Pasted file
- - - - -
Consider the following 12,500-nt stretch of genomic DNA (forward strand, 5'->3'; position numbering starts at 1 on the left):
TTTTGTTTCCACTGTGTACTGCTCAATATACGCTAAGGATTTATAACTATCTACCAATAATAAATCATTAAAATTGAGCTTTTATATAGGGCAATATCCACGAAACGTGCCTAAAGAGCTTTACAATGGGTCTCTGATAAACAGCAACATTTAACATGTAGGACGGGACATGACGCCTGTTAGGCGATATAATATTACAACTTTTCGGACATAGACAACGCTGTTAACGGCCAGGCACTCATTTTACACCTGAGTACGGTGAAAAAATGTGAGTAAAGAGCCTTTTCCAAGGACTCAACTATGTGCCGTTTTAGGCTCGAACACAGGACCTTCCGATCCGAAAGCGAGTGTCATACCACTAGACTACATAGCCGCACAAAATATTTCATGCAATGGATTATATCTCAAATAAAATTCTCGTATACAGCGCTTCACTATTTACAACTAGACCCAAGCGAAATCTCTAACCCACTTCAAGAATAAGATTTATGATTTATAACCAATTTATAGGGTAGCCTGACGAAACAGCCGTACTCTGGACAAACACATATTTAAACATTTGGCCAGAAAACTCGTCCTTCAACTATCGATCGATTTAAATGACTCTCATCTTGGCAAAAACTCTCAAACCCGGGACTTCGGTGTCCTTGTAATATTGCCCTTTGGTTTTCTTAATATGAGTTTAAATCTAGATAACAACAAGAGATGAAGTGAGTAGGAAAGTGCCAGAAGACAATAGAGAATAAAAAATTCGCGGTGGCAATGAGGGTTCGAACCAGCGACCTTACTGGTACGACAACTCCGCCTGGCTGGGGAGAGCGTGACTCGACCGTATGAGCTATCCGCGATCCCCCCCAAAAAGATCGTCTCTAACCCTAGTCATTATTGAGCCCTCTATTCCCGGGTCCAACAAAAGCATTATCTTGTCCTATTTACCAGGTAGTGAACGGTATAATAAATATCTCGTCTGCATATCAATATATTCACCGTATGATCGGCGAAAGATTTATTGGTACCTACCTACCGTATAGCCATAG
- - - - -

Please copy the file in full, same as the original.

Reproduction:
Consider the following 12,500-nt stretch of genomic DNA (forward strand, 5'->3'; position numbering starts at 1 on the left):
TTTTGTTTCCACTGTGTACTGCTCAATATACGCTAAGGATTTATAACTATCTACCAATAATAAATCATTAAAATTGAGCTTTTATATAGGGCAATATCCACGAAACGTGCCTAAAGAGCTTTACAATGGGTCTCTGATAAACAGCAACATTTAACATGTAGGACGGGACATGACGCCTGTTAGGCGATATAATATTACAACTTTTCGGACATAGACAACGCTGTTAACGGCCAGGCACTCATTTTACACCTGAGTACGGTGAAAAAATGTGAGTAAAGAGCCTTTTCCAAGGACTCAACTATGTGCCGTTTTAGGCTCGAACACAGGACCTTCCGATCCGAAAGCGAGTGTCATACCACTAGACTACATAGCCGCACAAAATATTTCATGCAATGGATTATATCTCAAATAAAATTCTCGTATACAGCGCTTCACTATTTACAACTAGACCCAAGCGAAATCTCTAACCCACTTCAAGAATAAGATTTATGATTTATAACCAATTTATAGGGTAGCCTGACGAAACAGCCGTACTCTGGACAAACACATATTTAAACATTTGGCCAGAAAACTCGTCCTTCAACTATCGATCGATTTAAATGACTCTCATCTTGGCAAAAACTCTCAAACCCGGGACTTCGGTGTCCTTGTAATATTGCCCTTTGGTTTTCTTAATATGAGTTTAAATCTAGATAACAACAAGAGATGAAGTGAGTAGGAAAGTGCCAGAAGACAATAGAGAATAAAAAATTCGCGGTGGCAATGAGGGTTCGAACCAGCGACCTTACTGGTACGACAACTCCGCCTGGCTGGGGAGAGCGTGACTCGACCGTATGAGCTATCCGCGATCCCCCCCAAAAAGATCGTCTCTAACCCTAGTCATTATTGAGCCCTCTATTCCCGGGTCCAACAAAAGCATTATCTTGTCCTATTTACCAGGTAGTGAACGGTATAATAAATATCTCGTCTGCATATCAATATATTCACCGTATGATCGGCGAAAGATTTATTGGTACCTACCTACCGTATAGCCATAG